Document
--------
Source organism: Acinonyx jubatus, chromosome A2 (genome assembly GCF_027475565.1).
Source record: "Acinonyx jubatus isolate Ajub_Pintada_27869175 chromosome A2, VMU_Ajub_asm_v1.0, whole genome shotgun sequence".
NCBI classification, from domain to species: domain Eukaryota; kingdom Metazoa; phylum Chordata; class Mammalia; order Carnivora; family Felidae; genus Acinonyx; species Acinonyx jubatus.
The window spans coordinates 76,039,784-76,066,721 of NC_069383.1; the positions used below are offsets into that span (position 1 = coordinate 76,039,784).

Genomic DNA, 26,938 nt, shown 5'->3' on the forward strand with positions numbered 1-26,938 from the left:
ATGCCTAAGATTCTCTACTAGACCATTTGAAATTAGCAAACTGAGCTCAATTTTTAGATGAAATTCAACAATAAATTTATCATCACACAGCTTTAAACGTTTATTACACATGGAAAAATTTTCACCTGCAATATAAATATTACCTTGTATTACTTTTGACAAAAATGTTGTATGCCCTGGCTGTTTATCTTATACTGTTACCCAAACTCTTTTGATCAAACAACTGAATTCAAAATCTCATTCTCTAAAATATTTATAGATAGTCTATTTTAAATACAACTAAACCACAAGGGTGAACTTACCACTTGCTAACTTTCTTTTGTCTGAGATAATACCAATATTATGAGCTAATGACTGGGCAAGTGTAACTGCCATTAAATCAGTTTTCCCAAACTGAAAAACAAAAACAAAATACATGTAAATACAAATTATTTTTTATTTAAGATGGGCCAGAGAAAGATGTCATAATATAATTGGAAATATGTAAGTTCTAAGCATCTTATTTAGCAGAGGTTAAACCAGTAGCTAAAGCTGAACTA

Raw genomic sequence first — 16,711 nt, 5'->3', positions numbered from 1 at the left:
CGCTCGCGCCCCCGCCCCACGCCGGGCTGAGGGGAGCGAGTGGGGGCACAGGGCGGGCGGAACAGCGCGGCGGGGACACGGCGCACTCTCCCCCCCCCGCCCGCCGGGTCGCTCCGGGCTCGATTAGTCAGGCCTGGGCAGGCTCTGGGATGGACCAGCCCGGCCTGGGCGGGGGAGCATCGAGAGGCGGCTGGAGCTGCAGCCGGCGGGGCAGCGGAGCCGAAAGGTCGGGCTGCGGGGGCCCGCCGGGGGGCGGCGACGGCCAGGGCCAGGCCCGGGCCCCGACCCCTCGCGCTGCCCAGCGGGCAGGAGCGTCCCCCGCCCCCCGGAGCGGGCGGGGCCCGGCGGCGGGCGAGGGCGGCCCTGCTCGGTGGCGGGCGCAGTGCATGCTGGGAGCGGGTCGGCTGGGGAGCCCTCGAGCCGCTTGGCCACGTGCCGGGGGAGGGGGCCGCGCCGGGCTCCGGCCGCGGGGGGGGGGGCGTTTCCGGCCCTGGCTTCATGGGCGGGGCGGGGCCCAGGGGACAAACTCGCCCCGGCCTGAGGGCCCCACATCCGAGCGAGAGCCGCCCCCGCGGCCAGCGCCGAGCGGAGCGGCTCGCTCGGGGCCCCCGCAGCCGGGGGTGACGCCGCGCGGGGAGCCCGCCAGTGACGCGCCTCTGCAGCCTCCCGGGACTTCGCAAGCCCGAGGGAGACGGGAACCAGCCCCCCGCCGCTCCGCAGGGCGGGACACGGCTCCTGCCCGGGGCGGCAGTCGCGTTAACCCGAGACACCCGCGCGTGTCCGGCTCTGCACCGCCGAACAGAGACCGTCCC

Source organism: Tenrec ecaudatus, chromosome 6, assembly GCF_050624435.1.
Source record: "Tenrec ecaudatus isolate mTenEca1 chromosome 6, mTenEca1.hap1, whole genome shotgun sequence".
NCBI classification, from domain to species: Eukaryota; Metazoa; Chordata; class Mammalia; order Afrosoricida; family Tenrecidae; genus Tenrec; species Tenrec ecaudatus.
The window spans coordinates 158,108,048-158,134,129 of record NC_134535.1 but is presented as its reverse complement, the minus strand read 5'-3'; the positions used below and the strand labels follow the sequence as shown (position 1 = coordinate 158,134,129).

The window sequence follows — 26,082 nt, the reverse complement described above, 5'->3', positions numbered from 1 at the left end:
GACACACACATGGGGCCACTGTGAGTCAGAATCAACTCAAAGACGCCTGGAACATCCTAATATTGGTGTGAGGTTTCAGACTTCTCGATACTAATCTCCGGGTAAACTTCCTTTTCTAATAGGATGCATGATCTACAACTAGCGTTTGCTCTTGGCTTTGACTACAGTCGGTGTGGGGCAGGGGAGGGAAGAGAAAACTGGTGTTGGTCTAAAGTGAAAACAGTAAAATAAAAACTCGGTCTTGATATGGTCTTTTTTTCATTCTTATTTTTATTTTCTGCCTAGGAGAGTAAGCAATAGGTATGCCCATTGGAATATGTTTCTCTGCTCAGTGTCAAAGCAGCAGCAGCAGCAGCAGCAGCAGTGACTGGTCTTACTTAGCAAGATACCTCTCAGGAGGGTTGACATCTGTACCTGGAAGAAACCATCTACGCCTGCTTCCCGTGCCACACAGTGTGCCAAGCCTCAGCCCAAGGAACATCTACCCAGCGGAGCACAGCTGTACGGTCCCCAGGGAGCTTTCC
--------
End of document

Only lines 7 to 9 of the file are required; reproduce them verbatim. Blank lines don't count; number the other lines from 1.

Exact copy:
Raw genomic sequence first — 16,711 nt, 5'->3', positions numbered from 1 at the left:
CGCTCGCGCCCCCGCCCCACGCCGGGCTGAGGGGAGCGAGTGGGGGCACAGGGCGGGCGGAACAGCGCGGCGGGGACACGGCGCACTCTCCCCCCCCCGCCCGCCGGGTCGCTCCGGGCTCGATTAGTCAGGCCTGGGCAGGCTCTGGGATGGACCAGCCCGGCCTGGGCGGGGGAGCATCGAGAGGCGGCTGGAGCTGCAGCCGGCGGGGCAGCGGAGCCGAAAGGTCGGGCTGCGGGGGCCCGCCGGGGGGCGGCGACGGCCAGGGCCAGGCCCGGGCCCCGACCCCTCGCGCTGCCCAGCGGGCAGGAGCGTCCCCCGCCCCCCGGAGCGGGCGGGGCCCGGCGGCGGGCGAGGGCGGCCCTGCTCGGTGGCGGGCGCAGTGCATGCTGGGAGCGGGTCGGCTGGGGAGCCCTCGAGCCGCTTGGCCACGTGCCGGGGGAGGGGGCCGCGCCGGGCTCCGGCCGCGGGGGGGGGGGCGTTTCCGGCCCTGGCTTCATGGGCGGGGCGGGGCCCAGGGGACAAACTCGCCCCGGCCTGAGGGCCCCACATCCGAGCGAGAGCCGCCCCCGCGGCCAGCGCCGAGCGGAGCGGCTCGCTCGGGGCCCCCGCAGCCGGGGGTGACGCCGCGCGGGGAGCCCGCCAGTGACGCGCCTCTGCAGCCTCCCGGGACTTCGCAAGCCCGAGGGAGACGGGAACCAGCCCCCCGCCGCTCCGCAGGGCGGGACACGGCTCCTGCCCGGGGCGGCAGTCGCGTTAACCCGAGACACCCGCGCGTGTCCGGCTCTGCACCGCCGAACAGAGACCGTCCC

Source organism: Tenrec ecaudatus, chromosome 6, assembly GCF_050624435.1.